Case of man who broke nose in pavement fall must be reheard

In 2017, the High Court dismissed the action by Seamus Comerford (46) against Carlow Co Council
Case of man who broke nose in pavement fall must be reheard

The High Court has been ordered to rehear an action over an accident in which a man broke his nose when he allegedly tripped and fell in a hole in a cobble-lock footpath outside his home.

In 2017, the court dismissed the action by Seamus Comerford (46) against Carlow Co Council over the accident at Shroughan Close, Tullow, Co Carlow, at around 7.30pm on March 2nd, 2013. The council denied the claim.

On Friday, the Court of Appeal (CoA) ordered the case be reheard.

Dismissing the case in November 2017, Mr Justice Michael Twomey said the most significant factor in the case was a principle laid down by the CoA, that judges are obliged to bring ordinary common sense to bear on their assessment of what should amount to the taking of reasonable care by a person.

Applying that principle, he said, it was difficult to see how Mr Comerford did not see the hole given its size and simply avoid it, particularly as it was directly under a lamppost and there was no suggestion that streetlight was not working at the time of the accident.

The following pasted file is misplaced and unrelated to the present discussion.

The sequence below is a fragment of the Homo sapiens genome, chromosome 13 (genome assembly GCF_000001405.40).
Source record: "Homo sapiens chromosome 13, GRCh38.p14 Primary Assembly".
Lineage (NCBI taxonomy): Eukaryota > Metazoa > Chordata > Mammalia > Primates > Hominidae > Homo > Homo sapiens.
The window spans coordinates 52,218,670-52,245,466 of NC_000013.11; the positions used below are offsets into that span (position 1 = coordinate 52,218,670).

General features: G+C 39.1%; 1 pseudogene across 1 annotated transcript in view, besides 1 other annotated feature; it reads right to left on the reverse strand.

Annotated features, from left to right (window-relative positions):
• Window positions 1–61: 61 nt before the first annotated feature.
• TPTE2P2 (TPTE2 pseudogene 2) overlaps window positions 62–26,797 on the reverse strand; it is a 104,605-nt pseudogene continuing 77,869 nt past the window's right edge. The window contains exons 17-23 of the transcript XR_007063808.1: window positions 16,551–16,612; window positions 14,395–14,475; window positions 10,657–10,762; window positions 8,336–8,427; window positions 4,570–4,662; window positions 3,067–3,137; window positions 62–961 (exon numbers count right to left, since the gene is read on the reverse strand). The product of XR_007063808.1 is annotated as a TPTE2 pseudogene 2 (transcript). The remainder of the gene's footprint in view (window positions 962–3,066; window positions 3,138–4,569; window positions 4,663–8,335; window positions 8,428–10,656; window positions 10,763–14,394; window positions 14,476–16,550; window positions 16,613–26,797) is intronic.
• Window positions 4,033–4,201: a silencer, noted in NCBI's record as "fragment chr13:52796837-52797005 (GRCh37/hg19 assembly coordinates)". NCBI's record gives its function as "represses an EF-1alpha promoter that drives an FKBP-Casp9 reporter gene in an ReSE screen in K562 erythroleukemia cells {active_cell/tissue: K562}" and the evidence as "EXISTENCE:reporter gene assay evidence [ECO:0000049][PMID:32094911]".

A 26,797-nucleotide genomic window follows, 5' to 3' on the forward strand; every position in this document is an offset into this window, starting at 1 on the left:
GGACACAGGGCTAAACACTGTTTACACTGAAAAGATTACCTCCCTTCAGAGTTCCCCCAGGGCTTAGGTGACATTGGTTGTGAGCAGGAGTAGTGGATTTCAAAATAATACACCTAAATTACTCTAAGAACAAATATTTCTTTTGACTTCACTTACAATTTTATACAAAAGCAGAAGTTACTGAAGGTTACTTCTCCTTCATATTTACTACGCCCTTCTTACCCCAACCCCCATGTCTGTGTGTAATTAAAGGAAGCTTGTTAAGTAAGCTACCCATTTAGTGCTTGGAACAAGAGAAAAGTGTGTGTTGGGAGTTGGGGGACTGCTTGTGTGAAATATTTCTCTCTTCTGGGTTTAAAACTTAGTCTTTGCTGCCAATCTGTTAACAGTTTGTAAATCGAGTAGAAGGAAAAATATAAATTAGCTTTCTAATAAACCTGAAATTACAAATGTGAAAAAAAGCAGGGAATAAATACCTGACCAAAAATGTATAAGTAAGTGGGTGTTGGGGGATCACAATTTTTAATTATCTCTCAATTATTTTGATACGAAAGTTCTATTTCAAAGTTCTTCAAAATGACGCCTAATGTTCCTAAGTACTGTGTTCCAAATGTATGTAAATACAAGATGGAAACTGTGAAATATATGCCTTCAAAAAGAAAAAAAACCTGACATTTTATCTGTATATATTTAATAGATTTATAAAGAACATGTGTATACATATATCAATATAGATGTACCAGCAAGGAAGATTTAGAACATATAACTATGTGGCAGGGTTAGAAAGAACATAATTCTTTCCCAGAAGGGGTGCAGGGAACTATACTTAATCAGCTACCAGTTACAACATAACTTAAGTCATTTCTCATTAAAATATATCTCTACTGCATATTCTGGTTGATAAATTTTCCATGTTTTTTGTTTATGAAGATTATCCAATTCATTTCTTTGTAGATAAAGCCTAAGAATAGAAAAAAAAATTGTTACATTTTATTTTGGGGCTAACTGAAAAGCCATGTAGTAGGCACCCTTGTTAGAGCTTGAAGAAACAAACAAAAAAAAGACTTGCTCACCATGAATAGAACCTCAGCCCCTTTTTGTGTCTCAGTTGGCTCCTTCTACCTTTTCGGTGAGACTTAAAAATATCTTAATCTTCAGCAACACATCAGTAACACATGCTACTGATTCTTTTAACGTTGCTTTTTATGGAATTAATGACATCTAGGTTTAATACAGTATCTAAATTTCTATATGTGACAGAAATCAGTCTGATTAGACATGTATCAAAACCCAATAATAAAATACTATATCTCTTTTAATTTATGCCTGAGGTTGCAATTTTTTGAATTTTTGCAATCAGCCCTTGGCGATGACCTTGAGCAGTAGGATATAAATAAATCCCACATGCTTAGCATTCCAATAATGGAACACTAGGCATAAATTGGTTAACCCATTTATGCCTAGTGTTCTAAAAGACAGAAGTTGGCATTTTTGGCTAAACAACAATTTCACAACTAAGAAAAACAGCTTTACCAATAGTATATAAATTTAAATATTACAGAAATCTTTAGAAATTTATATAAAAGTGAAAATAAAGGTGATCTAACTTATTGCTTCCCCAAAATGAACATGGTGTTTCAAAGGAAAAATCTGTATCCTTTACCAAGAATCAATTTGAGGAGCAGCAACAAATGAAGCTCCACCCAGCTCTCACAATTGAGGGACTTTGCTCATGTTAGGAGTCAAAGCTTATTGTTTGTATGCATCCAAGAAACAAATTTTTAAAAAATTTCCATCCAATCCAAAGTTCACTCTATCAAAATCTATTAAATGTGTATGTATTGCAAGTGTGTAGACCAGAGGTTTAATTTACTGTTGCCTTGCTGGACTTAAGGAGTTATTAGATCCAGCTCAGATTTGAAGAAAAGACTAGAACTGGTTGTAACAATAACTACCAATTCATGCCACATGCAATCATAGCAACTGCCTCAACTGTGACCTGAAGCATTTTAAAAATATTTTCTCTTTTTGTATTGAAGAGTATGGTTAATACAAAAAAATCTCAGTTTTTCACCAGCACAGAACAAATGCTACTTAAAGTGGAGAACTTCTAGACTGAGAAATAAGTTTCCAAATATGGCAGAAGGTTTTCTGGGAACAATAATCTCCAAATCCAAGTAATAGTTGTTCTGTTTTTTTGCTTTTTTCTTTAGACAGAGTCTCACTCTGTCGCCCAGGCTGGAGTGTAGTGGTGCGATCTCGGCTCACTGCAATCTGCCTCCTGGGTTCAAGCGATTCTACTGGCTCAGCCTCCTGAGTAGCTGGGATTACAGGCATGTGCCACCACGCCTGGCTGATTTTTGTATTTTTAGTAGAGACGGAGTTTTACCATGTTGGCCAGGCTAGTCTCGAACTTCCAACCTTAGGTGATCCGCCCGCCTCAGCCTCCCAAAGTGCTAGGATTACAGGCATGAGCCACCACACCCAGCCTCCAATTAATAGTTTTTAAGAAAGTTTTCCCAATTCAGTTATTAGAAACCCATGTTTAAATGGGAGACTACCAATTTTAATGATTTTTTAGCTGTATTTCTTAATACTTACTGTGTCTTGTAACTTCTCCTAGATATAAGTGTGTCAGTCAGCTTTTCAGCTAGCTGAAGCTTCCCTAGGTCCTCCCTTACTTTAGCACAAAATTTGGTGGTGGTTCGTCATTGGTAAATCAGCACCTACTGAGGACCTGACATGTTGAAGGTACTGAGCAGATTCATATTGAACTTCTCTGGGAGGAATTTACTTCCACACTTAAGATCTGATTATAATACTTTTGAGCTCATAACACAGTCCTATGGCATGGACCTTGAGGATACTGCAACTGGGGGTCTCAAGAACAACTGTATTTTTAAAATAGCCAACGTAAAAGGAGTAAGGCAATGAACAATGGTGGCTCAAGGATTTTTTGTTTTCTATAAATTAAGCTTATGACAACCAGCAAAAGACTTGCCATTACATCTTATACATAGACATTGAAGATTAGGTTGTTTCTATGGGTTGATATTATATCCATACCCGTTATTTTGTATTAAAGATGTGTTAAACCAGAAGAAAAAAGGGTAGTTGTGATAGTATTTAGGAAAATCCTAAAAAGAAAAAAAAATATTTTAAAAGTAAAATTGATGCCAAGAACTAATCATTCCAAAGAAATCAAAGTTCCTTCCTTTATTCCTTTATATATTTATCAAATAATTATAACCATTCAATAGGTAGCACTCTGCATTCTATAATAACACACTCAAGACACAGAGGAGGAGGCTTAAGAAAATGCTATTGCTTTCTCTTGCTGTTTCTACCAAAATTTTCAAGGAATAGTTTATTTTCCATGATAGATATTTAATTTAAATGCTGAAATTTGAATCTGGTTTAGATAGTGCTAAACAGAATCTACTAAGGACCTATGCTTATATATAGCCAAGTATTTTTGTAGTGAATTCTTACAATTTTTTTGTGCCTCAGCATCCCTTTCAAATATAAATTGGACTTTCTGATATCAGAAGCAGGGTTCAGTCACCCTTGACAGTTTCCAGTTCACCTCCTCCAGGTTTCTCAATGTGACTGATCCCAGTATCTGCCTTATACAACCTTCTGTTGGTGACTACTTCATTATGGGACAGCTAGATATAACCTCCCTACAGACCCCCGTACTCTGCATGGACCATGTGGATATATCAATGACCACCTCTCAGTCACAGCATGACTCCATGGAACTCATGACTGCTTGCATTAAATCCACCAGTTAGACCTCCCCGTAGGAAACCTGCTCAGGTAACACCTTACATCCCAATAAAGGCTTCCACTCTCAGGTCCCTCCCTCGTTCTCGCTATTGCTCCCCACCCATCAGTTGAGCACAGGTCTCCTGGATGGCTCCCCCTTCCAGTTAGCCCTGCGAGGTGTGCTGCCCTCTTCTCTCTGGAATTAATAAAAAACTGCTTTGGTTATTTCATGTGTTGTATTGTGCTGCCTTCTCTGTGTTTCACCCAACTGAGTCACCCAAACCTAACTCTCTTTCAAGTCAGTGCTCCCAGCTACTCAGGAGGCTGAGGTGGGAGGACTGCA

Appealed

Mr Comerford appealed arguing, among other things, the High Court failed to allow the cross-examination of one of two doctors who examined his injury after the accident. It was also argued the trial judge failed to decide the case on the basis of the evidence and took into account wholly irrelevant matters in his judgment.

The council opposed the appeal.

Ms Justice Máire Whelan, on behalf of the three-judge CoA, found the High Court trial was unfair and ordered a re-trial.

She found the High Court judge identified no explanation for his decision not to comply with an evidential rule laid down by the Supreme Court relating to the cross-examination of the doctor on her notes of her examination of Mr Comerford.

Simply refraining from referencing the notes in the judgment delivered did not engage with or address the unfairness visited upon Mr Comerford, she said.

'Writ upon water'

Once the county council conceded the state of the footpath was unsatisfactory and chose not to call any evidence, asserting to the court that the sole issue was the credibility of Mr Comerford and that the accident did not occur, it was incumbent on the trial judge to address the rule laid down by the Supreme Court, she said.

The deprivation by the trial judge of Mr Comerford's lawyers' right to cross-examine the doctor on her notes on the central issue, relating to Mr Comerford's honesty and credibility, coupled with the council's not calling any witnesses, resulted in the evidence not being fairly dealt with or fairly appraised, she continued.

This culminated in an unfair trial. "A judgment emanating from an unfair trial is writ upon water", she said.

She ordered the case be sent for re-trial at the next sittings of the High Court in Kilkenny.

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